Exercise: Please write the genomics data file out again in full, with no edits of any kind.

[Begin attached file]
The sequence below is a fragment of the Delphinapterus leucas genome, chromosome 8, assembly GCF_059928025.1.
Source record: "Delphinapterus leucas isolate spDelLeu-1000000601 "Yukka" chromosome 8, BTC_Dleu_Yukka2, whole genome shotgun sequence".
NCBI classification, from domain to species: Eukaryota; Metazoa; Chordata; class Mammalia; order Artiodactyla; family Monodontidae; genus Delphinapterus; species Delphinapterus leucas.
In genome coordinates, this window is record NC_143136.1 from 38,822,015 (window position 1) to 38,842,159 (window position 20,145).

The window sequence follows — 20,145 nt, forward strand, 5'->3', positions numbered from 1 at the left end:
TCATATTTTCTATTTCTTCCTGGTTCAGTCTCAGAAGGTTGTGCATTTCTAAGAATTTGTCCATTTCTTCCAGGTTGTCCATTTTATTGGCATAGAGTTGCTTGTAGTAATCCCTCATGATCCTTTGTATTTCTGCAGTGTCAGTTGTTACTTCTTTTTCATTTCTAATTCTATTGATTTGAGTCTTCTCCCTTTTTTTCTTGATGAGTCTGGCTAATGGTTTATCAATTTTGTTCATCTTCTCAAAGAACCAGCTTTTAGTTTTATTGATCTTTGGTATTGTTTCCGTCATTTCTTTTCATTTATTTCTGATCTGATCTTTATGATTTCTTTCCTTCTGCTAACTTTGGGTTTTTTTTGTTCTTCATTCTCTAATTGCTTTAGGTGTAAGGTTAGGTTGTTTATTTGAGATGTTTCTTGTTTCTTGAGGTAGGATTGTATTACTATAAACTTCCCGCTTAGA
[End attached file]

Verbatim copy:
The sequence below is a fragment of the Delphinapterus leucas genome, chromosome 8, assembly GCF_059928025.1.
Source record: "Delphinapterus leucas isolate spDelLeu-1000000601 "Yukka" chromosome 8, BTC_Dleu_Yukka2, whole genome shotgun sequence".
NCBI classification, from domain to species: Eukaryota; Metazoa; Chordata; class Mammalia; order Artiodactyla; family Monodontidae; genus Delphinapterus; species Delphinapterus leucas.
In genome coordinates, this window is record NC_143136.1 from 38,822,015 (window position 1) to 38,842,159 (window position 20,145).

The window sequence follows — 20,145 nt, forward strand, 5'->3', positions numbered from 1 at the left end:
TCATATTTTCTATTTCTTCCTGGTTCAGTCTCAGAAGGTTGTGCATTTCTAAGAATTTGTCCATTTCTTCCAGGTTGTCCATTTTATTGGCATAGAGTTGCTTGTAGTAATCCCTCATGATCCTTTGTATTTCTGCAGTGTCAGTTGTTACTTCTTTTTCATTTCTAATTCTATTGATTTGAGTCTTCTCCCTTTTTTTCTTGATGAGTCTGGCTAATGGTTTATCAATTTTGTTCATCTTCTCAAAGAACCAGCTTTTAGTTTTATTGATCTTTGGTATTGTTTCCGTCATTTCTTTTCATTTATTTCTGATCTGATCTTTATGATTTCTTTCCTTCTGCTAACTTTGGGTTTTTTTTGTTCTTCATTCTCTAATTGCTTTAGGTGTAAGGTTAGGTTGTTTATTTGAGATGTTTCTTGTTTCTTGAGGTAGGATTGTATTACTATAAACTTCCCGCTTAGA